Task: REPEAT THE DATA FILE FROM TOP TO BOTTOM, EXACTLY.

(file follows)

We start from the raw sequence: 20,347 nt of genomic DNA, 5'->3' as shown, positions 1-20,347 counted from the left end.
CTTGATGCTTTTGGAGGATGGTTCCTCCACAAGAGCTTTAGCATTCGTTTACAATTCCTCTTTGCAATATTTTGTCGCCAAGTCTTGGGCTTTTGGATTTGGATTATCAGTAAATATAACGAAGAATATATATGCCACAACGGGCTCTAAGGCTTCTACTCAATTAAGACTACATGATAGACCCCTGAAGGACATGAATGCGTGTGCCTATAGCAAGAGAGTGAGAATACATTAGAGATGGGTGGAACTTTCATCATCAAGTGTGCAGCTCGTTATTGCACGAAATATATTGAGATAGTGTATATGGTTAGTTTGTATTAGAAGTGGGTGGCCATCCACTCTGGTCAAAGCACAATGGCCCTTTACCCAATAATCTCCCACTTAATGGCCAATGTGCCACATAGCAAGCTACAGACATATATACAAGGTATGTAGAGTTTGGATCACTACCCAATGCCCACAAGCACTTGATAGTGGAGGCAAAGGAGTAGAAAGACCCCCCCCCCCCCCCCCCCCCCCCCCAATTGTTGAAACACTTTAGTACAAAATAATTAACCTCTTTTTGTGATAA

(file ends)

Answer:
We start from the raw sequence: 20,347 nt of genomic DNA, 5'->3' as shown, positions 1-20,347 counted from the left end.
CTTGATGCTTTTGGAGGATGGTTCCTCCACAAGAGCTTTAGCATTCGTTTACAATTCCTCTTTGCAATATTTTGTCGCCAAGTCTTGGGCTTTTGGATTTGGATTATCAGTAAATATAACGAAGAATATATATGCCACAACGGGCTCTAAGGCTTCTACTCAATTAAGACTACATGATAGACCCCTGAAGGACATGAATGCGTGTGCCTATAGCAAGAGAGTGAGAATACATTAGAGATGGGTGGAACTTTCATCATCAAGTGTGCAGCTCGTTATTGCACGAAATATATTGAGATAGTGTATATGGTTAGTTTGTATTAGAAGTGGGTGGCCATCCACTCTGGTCAAAGCACAATGGCCCTTTACCCAATAATCTCCCACTTAATGGCCAATGTGCCACATAGCAAGCTACAGACATATATACAAGGTATGTAGAGTTTGGATCACTACCCAATGCCCACAAGCACTTGATAGTGGAGGCAAAGGAGTAGAAAGACCCCCCCCCCCCCCCCCCCCCCCCCCAATTGTTGAAACACTTTAGTACAAAATAATTAACCTCTTTTTGTGATAA